No kidding, it helps with seasickness? I’ve not been in a position where I’ve have a chance to be seasick but I’m hanging onto this piece of information-just in case. :)
    Diana

    Reply
    1. J'nell (Post author)

      I’ve been seasick before and I don’t think a patch would help. At least not me. Pills and closed eyes face down on the bed are usually my remedy. Oh, and some toast. It helps to get a little food in the stomach.

      Reply
  2. Tom Threadgill

    I saw this tested on Mythbusters. I had no idea. I have to tell you that there’s a guy in our church choir who wears a black eye patch. It’s impossible to see someone with one and not refer to them as a pirate.

    Got any photos of your “special eye patch”? How funny!

    Reply
    1. J'nell (Post author)

      You just don’t see too many people with eye patches. I bet no one messes with that guy when he’s belting out a hymnal! And no, I have no pictures to share of my incident. It was back when we had to take the roll of film in to get developed instead of these new fandangled contraptions.

      Reply
  3. Susan F. Craft

    I’ve been doing a lot of research about pirates for my work in progress novel that takes place in the NC Outer Banks and along the Atlantic Coast in 1799. Seems that most pirates, because of their brutal way of life, had missing limbs, missing eyes, and lots of scars. It’s interesting about the seasickness.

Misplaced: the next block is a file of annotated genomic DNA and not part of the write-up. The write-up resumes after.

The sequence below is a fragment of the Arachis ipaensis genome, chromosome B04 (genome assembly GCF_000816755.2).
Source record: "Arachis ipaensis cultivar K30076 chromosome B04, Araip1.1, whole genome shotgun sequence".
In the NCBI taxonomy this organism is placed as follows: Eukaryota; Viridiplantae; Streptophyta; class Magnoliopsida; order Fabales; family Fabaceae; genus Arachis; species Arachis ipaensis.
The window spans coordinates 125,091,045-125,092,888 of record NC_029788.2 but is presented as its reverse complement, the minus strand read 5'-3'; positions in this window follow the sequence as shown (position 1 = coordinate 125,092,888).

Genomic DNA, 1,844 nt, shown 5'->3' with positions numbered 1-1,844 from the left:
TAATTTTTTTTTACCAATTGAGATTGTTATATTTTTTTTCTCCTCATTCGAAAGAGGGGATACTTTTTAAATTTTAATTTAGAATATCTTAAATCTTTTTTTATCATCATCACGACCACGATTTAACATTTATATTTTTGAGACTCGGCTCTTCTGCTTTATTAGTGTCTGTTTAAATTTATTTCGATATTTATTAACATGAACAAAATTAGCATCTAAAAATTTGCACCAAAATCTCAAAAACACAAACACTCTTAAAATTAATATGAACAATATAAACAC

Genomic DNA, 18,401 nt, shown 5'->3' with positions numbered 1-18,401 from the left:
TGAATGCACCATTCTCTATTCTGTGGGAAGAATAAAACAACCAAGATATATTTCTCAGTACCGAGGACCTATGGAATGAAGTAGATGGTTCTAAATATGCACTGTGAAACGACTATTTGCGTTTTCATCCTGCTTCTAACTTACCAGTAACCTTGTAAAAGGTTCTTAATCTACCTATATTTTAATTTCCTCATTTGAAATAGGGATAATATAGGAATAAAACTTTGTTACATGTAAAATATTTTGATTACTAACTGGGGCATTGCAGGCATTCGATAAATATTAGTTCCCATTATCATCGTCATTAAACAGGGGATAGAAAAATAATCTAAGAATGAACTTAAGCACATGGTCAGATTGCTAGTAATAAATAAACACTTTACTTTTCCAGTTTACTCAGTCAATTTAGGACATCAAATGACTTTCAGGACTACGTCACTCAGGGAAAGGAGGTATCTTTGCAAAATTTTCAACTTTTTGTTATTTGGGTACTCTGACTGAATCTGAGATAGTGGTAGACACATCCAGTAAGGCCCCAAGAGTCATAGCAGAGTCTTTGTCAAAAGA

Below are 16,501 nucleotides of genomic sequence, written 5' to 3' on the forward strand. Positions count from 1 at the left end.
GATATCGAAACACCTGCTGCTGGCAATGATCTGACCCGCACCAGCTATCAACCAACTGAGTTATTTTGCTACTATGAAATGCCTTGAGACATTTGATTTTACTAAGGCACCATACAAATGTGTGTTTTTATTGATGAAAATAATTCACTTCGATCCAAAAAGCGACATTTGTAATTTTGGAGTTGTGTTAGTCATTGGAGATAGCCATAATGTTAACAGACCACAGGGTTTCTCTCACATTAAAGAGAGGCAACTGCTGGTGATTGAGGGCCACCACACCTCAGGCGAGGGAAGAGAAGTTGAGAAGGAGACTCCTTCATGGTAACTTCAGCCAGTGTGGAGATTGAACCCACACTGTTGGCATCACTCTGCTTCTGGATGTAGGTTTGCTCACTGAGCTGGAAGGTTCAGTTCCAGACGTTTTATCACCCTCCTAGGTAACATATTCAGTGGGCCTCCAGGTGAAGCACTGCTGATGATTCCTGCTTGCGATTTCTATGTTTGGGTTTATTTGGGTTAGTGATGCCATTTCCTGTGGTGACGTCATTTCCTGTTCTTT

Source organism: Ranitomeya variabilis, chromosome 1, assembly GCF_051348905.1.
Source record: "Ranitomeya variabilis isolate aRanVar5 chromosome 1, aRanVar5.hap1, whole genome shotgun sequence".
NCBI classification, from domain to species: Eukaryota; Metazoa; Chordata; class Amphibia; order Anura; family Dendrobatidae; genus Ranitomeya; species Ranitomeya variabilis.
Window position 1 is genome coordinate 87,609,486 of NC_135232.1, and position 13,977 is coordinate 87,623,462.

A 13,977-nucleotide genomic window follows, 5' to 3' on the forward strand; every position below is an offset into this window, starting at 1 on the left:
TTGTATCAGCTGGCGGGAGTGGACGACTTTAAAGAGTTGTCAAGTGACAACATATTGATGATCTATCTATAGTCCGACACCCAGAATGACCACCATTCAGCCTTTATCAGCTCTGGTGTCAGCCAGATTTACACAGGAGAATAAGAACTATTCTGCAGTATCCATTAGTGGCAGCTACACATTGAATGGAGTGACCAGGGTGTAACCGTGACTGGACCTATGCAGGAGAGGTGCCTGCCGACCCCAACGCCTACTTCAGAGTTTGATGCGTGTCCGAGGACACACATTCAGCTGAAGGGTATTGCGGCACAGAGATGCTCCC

Reply
    1. J'nell (Post author)

      Pirating was no cake walk, that’s for sure. And I’m not sure how well the patch works for seasickness. I prefer to just take a pill and lay down :)

      Reply
  4. Dora Hiers

    Aww, that was so sweet of your mom. I had no idea that it helped alleviate seasickness, but I can see why. There’s something about sitting in a dining room of a cruise ship, watching the ship tilt from side to side. Queasy!

    Reply
    1. J'nell (Post author)

      Oh, Dora. The dining room of a cruise ship is exactly where I got sick one time! I could think of nothing better than laying down in the booth or top of the table. Don’t worry, I didn’t. But my awesome husband did get me some juice and toast with a side of pills. I was good after that!

      Reply
  5. Susan Tuttle

    LOL! Oh my! I’d love to have seen a picture of YOUR eyepatch:) Thanks for the giggle…and the learnin’ today.